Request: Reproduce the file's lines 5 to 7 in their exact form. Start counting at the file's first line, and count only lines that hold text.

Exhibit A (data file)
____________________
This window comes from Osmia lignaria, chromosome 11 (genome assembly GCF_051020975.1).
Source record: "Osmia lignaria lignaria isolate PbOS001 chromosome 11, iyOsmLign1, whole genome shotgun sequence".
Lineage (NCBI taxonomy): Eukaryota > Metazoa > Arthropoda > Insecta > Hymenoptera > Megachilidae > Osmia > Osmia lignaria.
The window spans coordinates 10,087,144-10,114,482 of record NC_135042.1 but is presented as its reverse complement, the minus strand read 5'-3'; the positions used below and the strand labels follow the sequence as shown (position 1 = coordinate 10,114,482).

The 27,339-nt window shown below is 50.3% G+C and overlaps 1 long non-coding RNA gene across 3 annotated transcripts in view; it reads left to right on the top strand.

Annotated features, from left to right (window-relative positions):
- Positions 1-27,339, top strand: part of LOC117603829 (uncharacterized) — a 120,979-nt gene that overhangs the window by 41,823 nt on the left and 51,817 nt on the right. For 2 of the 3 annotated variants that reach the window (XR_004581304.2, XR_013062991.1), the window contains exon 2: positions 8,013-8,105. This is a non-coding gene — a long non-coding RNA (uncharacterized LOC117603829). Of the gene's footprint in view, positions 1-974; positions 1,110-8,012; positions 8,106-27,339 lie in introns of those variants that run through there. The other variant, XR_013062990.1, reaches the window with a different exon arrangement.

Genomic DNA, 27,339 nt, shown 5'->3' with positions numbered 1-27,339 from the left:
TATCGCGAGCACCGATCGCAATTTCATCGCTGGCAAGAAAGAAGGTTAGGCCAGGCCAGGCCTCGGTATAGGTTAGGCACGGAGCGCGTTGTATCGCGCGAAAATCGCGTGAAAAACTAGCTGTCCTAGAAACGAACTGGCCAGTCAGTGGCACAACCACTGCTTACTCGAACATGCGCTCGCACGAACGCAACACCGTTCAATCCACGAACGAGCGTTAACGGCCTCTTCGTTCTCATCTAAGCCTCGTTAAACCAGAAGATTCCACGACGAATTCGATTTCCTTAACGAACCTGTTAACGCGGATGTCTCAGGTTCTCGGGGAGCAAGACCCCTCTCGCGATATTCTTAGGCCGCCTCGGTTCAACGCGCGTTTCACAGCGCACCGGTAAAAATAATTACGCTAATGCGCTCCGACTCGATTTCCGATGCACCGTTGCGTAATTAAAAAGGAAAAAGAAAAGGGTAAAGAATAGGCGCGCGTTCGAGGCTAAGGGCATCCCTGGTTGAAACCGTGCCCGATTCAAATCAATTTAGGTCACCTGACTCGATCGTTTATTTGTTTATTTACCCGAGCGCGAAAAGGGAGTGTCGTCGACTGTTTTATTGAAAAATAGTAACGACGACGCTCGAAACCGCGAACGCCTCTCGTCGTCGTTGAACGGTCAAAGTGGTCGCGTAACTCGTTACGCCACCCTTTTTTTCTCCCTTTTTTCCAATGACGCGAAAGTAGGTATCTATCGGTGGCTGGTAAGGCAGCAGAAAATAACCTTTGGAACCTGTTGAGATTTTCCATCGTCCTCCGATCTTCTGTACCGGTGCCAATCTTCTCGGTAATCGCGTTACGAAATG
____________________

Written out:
The 27,339-nt window shown below is 50.3% G+C and overlaps 1 long non-coding RNA gene across 3 annotated transcripts in view; it reads left to right on the top strand.

Annotated features, from left to right (window-relative positions):
- Positions 1-27,339, top strand: part of LOC117603829 (uncharacterized) — a 120,979-nt gene that overhangs the window by 41,823 nt on the left and 51,817 nt on the right. For 2 of the 3 annotated variants that reach the window (XR_004581304.2, XR_013062991.1), the window contains exon 2: positions 8,013-8,105. This is a non-coding gene — a long non-coding RNA (uncharacterized LOC117603829). Of the gene's footprint in view, positions 1-974; positions 1,110-8,012; positions 8,106-27,339 lie in introns of those variants that run through there. The other variant, XR_013062990.1, reaches the window with a different exon arrangement.